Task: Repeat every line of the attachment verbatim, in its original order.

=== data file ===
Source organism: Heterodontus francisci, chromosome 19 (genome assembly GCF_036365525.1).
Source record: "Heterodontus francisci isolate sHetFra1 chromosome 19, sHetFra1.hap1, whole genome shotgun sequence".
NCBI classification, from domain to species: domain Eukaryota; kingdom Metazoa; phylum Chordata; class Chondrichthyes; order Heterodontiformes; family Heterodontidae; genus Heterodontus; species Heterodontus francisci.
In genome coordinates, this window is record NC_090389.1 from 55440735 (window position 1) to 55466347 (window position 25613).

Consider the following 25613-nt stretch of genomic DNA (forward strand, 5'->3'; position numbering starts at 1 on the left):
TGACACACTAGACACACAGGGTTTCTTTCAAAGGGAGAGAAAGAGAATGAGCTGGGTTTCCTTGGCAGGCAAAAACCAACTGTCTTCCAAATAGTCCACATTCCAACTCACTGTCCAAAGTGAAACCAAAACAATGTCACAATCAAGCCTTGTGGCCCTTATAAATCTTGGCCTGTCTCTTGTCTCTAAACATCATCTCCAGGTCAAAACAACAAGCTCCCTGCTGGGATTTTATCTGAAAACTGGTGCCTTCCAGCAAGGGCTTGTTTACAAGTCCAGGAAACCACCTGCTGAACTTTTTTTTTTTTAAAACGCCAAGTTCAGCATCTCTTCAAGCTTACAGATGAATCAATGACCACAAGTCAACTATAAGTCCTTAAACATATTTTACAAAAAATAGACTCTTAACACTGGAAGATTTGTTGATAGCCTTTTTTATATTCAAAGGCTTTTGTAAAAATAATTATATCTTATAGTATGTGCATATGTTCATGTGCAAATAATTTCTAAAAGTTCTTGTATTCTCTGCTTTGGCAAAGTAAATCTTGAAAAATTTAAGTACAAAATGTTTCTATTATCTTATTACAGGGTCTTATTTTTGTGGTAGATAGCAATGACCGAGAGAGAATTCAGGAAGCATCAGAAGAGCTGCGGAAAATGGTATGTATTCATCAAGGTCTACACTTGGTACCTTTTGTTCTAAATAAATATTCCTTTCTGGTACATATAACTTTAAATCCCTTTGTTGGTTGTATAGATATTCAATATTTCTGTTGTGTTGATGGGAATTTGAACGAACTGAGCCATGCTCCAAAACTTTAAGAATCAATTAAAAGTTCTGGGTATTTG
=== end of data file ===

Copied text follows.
Source organism: Heterodontus francisci, chromosome 19 (genome assembly GCF_036365525.1).
Source record: "Heterodontus francisci isolate sHetFra1 chromosome 19, sHetFra1.hap1, whole genome shotgun sequence".
NCBI classification, from domain to species: domain Eukaryota; kingdom Metazoa; phylum Chordata; class Chondrichthyes; order Heterodontiformes; family Heterodontidae; genus Heterodontus; species Heterodontus francisci.
In genome coordinates, this window is record NC_090389.1 from 55440735 (window position 1) to 55466347 (window position 25613).

Consider the following 25613-nt stretch of genomic DNA (forward strand, 5'->3'; position numbering starts at 1 on the left):
TGACACACTAGACACACAGGGTTTCTTTCAAAGGGAGAGAAAGAGAATGAGCTGGGTTTCCTTGGCAGGCAAAAACCAACTGTCTTCCAAATAGTCCACATTCCAACTCACTGTCCAAAGTGAAACCAAAACAATGTCACAATCAAGCCTTGTGGCCCTTATAAATCTTGGCCTGTCTCTTGTCTCTAAACATCATCTCCAGGTCAAAACAACAAGCTCCCTGCTGGGATTTTATCTGAAAACTGGTGCCTTCCAGCAAGGGCTTGTTTACAAGTCCAGGAAACCACCTGCTGAACTTTTTTTTTTTTAAAACGCCAAGTTCAGCATCTCTTCAAGCTTACAGATGAATCAATGACCACAAGTCAACTATAAGTCCTTAAACATATTTTACAAAAAATAGACTCTTAACACTGGAAGATTTGTTGATAGCCTTTTTTATATTCAAAGGCTTTTGTAAAAATAATTATATCTTATAGTATGTGCATATGTTCATGTGCAAATAATTTCTAAAAGTTCTTGTATTCTCTGCTTTGGCAAAGTAAATCTTGAAAAATTTAAGTACAAAATGTTTCTATTATCTTATTACAGGGTCTTATTTTTGTGGTAGATAGCAATGACCGAGAGAGAATTCAGGAAGCATCAGAAGAGCTGCGGAAAATGGTATGTATTCATCAAGGTCTACACTTGGTACCTTTTGTTCTAAATAAATATTCCTTTCTGGTACATATAACTTTAAATCCCTTTGTTGGTTGTATAGATATTCAATATTTCTGTTGTGTTGATGGGAATTTGAACGAACTGAGCCATGCTCCAAAACTTTAAGAATCAATTAAAAGTTCTGGGTATTTG